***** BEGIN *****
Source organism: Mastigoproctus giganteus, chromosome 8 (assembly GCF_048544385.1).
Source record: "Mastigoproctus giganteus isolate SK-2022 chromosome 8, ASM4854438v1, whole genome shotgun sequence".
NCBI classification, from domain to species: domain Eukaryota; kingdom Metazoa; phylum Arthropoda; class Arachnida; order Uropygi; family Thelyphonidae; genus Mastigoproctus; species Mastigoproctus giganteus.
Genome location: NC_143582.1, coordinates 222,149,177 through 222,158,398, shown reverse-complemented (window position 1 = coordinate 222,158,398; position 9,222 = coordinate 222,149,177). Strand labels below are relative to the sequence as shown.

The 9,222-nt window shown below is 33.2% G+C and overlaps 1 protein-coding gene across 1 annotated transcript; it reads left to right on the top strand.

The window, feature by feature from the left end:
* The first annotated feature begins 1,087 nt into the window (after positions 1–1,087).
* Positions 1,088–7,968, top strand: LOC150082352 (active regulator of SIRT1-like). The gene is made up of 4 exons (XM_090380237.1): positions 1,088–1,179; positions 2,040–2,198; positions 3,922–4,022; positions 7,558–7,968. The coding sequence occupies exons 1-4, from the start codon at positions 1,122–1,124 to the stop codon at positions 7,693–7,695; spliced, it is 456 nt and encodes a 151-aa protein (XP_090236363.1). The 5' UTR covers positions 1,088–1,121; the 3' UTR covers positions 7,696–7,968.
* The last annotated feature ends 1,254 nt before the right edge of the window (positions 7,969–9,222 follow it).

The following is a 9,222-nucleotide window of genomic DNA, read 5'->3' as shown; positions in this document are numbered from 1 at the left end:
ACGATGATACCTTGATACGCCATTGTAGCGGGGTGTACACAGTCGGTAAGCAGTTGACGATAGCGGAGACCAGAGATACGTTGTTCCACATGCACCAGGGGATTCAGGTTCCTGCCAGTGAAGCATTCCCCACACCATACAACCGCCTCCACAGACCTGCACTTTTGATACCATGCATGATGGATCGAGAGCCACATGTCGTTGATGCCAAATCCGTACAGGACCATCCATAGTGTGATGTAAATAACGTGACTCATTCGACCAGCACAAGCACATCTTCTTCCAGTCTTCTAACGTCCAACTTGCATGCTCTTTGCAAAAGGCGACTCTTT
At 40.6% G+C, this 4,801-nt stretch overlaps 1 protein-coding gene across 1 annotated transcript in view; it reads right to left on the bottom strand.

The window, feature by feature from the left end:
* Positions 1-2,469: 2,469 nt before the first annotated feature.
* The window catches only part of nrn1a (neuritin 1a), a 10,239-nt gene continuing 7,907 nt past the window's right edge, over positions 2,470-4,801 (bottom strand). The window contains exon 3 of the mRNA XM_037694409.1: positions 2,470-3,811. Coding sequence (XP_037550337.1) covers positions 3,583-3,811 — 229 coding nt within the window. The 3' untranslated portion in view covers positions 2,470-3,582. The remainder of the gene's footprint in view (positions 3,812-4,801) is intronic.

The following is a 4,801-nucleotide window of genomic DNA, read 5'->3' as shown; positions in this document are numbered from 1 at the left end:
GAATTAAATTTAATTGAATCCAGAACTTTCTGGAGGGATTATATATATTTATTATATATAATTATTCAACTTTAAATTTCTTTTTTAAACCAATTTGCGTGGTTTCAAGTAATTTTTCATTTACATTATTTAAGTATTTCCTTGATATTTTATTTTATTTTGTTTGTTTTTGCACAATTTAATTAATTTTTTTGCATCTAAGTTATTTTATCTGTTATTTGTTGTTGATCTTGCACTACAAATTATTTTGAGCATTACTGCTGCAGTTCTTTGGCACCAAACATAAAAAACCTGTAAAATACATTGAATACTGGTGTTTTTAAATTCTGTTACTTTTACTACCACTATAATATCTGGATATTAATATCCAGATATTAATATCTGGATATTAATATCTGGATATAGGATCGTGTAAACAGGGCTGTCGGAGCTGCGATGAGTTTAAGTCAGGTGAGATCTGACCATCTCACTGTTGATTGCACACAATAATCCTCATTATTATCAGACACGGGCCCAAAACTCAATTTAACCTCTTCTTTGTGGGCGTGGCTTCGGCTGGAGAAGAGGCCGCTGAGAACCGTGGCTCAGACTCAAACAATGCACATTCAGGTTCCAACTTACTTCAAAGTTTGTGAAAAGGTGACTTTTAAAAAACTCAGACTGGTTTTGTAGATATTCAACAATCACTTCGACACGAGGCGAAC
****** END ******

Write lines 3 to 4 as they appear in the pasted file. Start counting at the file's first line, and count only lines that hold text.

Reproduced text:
NCBI classification, from domain to species: domain Eukaryota; kingdom Metazoa; phylum Arthropoda; class Arachnida; order Uropygi; family Thelyphonidae; genus Mastigoproctus; species Mastigoproctus giganteus.
Genome location: NC_143582.1, coordinates 222,149,177 through 222,158,398, shown reverse-complemented (window position 1 = coordinate 222,158,398; position 9,222 = coordinate 222,149,177). Strand labels below are relative to the sequence as shown.